How to avoid oxidation of the c41 developer?

Discussion in 'Color: Film, Paper, and Chemistry' started by narigas2006, Mar 26, 2008.

  1. narigas2006

    narigas2006 Member

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    Sorry for my ignorance but the problem of oxidation is only the pH (i mean, if I correct the pH the developer would keep functional) or is there any major chemical changes that makes the developer unusable?

    I am asking because I wanna build a developing tank with a very large surface area and I wanna avoid oxidation. Many thanks!
     
  2. Mike Wilde

    Mike Wilde Member

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    my C41 habits

    I scratch mix c41. I start with pre-boiled and cooled reverse osmosis water. I fill the glass storage bottle with nitrogen, and store the bottle in the refrigerator when I am not using it.

    I try to accumulate films before processing, because once processing starts and the developer is partially used it will deteriorate faster in storage.

    I process in tanks. If I am using a stainless steel tank, I will fill it completely, in order to minimize the amount of air that it will contact during agitation. If I am using plastic reels in my paterson tank, I only spin it to agitate; there is too much air in the tank to do inversion agitation. I suppose that I could fill the tank with a blanket of nitrogen before snapping the top on.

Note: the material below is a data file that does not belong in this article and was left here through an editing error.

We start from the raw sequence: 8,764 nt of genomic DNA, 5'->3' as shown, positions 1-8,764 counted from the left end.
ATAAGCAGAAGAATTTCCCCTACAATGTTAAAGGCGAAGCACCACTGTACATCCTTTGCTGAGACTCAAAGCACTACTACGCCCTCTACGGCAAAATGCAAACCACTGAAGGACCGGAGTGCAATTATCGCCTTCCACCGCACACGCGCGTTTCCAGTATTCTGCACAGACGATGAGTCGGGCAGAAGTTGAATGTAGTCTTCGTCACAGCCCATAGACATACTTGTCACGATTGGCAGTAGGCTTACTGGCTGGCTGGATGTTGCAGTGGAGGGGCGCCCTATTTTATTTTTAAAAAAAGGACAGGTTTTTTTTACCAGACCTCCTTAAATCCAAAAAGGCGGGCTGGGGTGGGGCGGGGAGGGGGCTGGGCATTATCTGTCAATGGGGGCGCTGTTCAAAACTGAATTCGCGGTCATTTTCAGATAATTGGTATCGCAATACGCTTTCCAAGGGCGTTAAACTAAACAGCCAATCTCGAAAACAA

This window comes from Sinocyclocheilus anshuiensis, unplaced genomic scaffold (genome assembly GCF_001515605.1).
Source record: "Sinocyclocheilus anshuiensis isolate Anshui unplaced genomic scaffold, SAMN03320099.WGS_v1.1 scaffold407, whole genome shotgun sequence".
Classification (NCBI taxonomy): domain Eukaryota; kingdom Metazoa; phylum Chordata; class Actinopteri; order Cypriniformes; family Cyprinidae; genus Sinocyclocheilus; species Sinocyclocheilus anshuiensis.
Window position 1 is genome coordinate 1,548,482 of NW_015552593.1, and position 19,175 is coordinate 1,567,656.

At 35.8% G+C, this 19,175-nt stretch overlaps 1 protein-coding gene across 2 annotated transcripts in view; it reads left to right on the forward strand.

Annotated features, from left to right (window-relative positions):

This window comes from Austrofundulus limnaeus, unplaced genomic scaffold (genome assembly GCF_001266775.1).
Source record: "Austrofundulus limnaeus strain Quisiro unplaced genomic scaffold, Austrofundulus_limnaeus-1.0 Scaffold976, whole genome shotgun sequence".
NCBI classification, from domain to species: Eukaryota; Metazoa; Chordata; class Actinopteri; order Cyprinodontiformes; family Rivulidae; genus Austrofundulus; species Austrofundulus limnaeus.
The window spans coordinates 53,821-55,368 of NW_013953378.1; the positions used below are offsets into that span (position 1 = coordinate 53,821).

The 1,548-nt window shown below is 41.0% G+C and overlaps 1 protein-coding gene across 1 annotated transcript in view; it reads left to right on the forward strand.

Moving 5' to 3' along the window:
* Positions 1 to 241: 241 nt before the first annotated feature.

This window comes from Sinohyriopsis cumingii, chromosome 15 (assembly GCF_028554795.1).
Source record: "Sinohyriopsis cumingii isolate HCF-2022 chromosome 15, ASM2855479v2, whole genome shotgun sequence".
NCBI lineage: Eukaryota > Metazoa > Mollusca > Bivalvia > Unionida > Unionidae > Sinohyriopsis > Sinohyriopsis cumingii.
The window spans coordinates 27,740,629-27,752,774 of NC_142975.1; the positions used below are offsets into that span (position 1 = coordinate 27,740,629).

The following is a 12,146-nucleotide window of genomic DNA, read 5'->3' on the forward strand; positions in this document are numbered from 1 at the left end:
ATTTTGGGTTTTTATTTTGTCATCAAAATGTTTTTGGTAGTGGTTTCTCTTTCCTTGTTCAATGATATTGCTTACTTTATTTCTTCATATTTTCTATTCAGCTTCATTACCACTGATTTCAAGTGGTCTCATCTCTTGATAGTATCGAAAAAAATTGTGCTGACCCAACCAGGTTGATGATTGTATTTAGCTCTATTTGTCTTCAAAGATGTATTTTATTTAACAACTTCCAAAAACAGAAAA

If you are working in open tanks, then you may want to consider floating saran wrap on the surface if you want to leave the solution in the tank for a few hours between uses.
     
  3. Discpad

    Discpad Member

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    When you mix your color developer replenisher, pour it off into 1 liter soda bottles (leaving about 1-1/2 inches for expansion) and freeze what you don't plan on using that day. You can also freeze extra E-6 1st & color dev replenishers...
     
  4. narigas2006

    narigas2006 Member

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    I remember there was an old post saying that freezing would screw the solutions, did u try it? is it ok after? cheers
     
  5. Photo Engineer

    Photo Engineer Subscriber

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    Freezing can cause some developer solutions to form an oily mixture of organics on the surface. These rapidly oxidize and are difficult to redissolve. If this happens, then freezing is bad. If it does not, freezing is not bad.

    C41 does not suffer from a pH instability problem. As long as it is at pH 10.1 at 20C, it has a good pH, but the real problem is oxidation of the developing agent. If the developer solution turns darker than strong tea, it is bad.

    PE